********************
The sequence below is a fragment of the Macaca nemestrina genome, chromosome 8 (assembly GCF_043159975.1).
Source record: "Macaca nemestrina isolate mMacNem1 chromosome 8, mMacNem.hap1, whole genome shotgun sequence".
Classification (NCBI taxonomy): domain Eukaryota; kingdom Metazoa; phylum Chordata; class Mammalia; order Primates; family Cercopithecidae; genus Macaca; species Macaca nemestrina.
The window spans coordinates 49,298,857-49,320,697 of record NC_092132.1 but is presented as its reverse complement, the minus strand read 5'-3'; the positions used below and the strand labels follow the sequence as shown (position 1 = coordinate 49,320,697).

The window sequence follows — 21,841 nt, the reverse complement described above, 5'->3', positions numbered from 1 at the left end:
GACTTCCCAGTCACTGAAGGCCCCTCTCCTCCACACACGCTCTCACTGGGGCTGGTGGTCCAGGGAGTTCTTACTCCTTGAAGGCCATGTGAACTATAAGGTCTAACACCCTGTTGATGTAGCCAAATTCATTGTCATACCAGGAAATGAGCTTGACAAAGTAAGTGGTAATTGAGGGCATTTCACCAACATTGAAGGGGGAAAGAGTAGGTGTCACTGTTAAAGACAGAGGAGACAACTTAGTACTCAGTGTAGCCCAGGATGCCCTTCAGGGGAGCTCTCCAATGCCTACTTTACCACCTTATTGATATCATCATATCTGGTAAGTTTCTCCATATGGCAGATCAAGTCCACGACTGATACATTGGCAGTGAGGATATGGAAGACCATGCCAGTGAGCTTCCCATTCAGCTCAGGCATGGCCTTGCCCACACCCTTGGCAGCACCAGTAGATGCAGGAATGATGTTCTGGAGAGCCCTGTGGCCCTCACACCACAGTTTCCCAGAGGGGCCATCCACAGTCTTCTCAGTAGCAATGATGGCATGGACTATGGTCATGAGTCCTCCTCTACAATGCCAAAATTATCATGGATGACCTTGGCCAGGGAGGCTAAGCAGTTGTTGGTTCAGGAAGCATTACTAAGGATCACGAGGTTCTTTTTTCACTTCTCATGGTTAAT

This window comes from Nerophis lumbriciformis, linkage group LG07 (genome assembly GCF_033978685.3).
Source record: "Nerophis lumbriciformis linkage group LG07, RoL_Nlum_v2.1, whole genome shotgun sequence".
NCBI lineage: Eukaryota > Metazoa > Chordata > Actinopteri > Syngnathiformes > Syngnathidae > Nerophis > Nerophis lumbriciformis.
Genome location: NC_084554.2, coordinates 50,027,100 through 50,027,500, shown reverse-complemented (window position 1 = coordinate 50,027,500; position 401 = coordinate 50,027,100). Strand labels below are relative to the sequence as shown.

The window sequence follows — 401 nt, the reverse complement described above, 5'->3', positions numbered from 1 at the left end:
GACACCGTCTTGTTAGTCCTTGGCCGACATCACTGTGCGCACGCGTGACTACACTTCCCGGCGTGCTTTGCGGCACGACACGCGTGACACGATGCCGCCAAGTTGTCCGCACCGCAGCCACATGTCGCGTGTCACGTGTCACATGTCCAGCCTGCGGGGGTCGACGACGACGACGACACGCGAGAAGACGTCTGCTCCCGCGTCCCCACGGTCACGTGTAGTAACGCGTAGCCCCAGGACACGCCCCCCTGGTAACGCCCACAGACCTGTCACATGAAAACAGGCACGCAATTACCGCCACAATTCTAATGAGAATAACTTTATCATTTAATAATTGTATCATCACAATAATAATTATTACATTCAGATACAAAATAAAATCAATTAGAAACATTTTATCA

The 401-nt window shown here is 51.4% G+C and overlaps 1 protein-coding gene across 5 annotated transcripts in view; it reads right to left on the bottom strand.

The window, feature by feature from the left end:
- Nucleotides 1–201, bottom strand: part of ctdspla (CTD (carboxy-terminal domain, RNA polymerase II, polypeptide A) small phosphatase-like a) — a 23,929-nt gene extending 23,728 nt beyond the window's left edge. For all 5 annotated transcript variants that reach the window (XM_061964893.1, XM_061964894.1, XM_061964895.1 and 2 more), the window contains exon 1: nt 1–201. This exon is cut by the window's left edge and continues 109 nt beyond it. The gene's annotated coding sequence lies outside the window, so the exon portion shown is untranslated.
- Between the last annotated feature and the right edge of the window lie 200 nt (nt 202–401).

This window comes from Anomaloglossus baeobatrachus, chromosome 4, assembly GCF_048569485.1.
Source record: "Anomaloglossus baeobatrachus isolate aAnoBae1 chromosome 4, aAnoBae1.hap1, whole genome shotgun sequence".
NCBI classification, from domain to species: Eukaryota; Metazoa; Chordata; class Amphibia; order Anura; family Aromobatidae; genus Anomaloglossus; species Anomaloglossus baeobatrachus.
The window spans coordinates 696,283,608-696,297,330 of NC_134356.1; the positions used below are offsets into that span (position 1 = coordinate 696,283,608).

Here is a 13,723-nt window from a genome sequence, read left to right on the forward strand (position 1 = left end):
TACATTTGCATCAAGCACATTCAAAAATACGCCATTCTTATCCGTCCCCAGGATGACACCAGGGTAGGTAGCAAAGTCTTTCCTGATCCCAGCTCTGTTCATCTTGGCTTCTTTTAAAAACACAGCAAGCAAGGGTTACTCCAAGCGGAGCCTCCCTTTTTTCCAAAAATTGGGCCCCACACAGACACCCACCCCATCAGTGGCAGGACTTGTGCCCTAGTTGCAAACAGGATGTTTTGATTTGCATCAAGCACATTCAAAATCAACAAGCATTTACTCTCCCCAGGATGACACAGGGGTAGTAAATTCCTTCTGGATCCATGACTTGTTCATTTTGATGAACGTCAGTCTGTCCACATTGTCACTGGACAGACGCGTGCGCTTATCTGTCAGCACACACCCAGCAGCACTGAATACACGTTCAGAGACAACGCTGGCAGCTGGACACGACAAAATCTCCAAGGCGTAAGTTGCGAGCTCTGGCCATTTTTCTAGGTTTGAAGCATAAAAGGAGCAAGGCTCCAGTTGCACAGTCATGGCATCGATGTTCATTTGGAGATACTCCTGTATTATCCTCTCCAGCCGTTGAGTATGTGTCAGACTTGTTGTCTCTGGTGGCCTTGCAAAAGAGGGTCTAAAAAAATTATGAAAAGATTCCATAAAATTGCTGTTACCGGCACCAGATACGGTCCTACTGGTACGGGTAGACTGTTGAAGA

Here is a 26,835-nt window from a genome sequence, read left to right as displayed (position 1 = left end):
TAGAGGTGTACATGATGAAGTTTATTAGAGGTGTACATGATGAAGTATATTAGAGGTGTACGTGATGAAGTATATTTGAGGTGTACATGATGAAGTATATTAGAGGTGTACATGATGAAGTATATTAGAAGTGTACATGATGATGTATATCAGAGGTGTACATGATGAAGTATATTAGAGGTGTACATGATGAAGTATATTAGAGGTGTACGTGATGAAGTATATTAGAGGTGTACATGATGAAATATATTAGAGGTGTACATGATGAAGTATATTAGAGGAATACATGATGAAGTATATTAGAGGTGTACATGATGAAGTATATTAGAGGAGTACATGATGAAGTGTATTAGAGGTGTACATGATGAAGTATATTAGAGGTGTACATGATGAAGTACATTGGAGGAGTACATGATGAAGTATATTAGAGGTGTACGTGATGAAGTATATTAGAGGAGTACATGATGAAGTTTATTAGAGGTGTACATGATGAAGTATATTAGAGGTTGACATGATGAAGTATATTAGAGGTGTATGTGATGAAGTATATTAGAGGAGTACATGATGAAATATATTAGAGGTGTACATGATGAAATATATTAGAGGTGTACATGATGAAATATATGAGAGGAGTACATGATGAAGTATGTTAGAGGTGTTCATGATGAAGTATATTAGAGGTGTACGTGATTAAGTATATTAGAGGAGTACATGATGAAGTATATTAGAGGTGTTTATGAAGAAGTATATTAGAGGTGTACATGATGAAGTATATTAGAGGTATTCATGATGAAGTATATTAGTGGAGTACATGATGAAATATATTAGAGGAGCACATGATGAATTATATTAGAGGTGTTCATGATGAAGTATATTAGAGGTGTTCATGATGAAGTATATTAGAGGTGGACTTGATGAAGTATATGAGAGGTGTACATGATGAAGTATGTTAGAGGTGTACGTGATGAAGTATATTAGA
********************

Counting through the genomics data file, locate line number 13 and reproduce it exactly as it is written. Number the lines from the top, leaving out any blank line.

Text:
The 401-nt window shown here is 51.4% G+C and overlaps 1 protein-coding gene across 5 annotated transcripts in view; it reads right to left on the bottom strand.